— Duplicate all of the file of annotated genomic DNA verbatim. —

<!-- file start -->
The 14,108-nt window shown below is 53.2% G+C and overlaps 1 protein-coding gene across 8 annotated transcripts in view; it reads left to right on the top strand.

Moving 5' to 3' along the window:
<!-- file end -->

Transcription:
The 14,108-nt window shown below is 53.2% G+C and overlaps 1 protein-coding gene across 8 annotated transcripts in view; it reads left to right on the top strand.

Moving 5' to 3' along the window: